All retail barcodes originate from the global organisation GS1-USA. GS1 manages, regulates and distributes barcodes internationally. They also make sure that barcode numbers are distributed to companies in such a way that there are no duplicate numbers. Duplicate numbers would be bad news, just imagine two products at a retailer having the same number, but each product being a completely different item with a different price. The whole scanning system would be confused! It's for this reason that one can't make up your own barcode number as certain checks and balances need to be in place to avoid any potential problems of the aforementioned type.
There are only two ways of getting your hands on unique and registered barcodes in South Africa, the first would be to purchase directly through GS1, however this option is usually reserved for larger companies, and the second option is to use an authorised local or international re-seller who can sell barcodes in smaller numbers (under 1000).
For more detailed information on the various options available for purchasing your barcodes, please see our page "Legitimate barcode seller and resellers in South Africa".
2. Printing your barcode numbers:
Once you have your unique barcode numbers the next step is to attach the codes to your product packaging so that your they can be scanned at retail stores. Once again you have two option available to you. The first is to print your barcode images directly onto your product packaging. This option is fairly simple, and ensures that you have full control over the look and feel of your packaging design. It is important to note, though, that the resolution of the printing needs to be above 400dpi and that the barcode is of a fair size and that the image is not impeded in any way.
The second is to print the barcodes onto adhesive stickers which can then be stuck to your product packaging at a convenient position. The benefit to stickers is that there are many companies around which specialise in the printing of barcode stickers. They will take care of the details with regards to print quality, dimensions and contrast ratios to ensure that you barcodes are scannable.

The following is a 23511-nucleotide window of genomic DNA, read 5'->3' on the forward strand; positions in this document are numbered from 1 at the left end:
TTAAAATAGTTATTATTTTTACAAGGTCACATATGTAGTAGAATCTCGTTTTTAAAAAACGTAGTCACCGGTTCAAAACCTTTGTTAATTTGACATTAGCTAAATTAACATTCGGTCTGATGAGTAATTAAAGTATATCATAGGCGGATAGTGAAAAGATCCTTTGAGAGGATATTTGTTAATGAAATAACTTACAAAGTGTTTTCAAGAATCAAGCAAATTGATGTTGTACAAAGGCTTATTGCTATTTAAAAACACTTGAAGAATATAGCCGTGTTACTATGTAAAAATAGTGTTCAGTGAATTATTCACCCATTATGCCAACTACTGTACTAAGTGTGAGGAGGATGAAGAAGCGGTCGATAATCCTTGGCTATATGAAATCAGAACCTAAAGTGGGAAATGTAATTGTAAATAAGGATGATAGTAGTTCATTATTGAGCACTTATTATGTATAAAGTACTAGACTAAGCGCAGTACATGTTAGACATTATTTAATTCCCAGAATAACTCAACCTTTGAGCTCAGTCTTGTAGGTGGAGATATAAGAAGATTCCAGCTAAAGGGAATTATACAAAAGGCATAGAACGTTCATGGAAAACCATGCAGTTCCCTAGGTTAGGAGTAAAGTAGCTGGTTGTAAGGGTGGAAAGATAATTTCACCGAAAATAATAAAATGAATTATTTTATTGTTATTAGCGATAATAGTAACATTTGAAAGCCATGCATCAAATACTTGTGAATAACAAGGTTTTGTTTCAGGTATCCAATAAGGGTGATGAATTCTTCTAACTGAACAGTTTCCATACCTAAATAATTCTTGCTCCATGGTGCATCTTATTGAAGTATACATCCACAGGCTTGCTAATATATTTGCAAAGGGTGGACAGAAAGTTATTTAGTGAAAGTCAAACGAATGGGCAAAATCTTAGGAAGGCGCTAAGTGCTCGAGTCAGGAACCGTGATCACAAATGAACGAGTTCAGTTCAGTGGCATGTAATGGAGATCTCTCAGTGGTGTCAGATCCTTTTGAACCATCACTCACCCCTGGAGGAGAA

3. Approaching a retailer:
When your product is ready, the packaging is printed and your barcodes are affixed to the packaging, your are now ready to approach a retailer. You may have already conducted talks with them by this stage, but one final step needs to take place before you can start to stock the shelves. You will need to provide them with your product and business information and you will need register your barcodes on their inventory system.
This usually involves the filling out of a product information form, which contains your business information, the product description, ingredients list (if applicable) and the cost of the product. Your barcode number is entered onto this form, and you will get a chance to scan your sample product packaging to ensure that all is in order before you conduct your print run. It is advisable to check you sample barcodes with each retailer before printing, as some retailers may have specific barcoding requirements which may require special printing considerations.
4. Selling your products:
In the case of GS1 direct registrations, after your first year is up, you will need to pay an annual fee to GS1 in order to continue to use your barcodes. In the case of barcode resellers, the purchase price is usually once-off and covers your barcodes for the life of the product.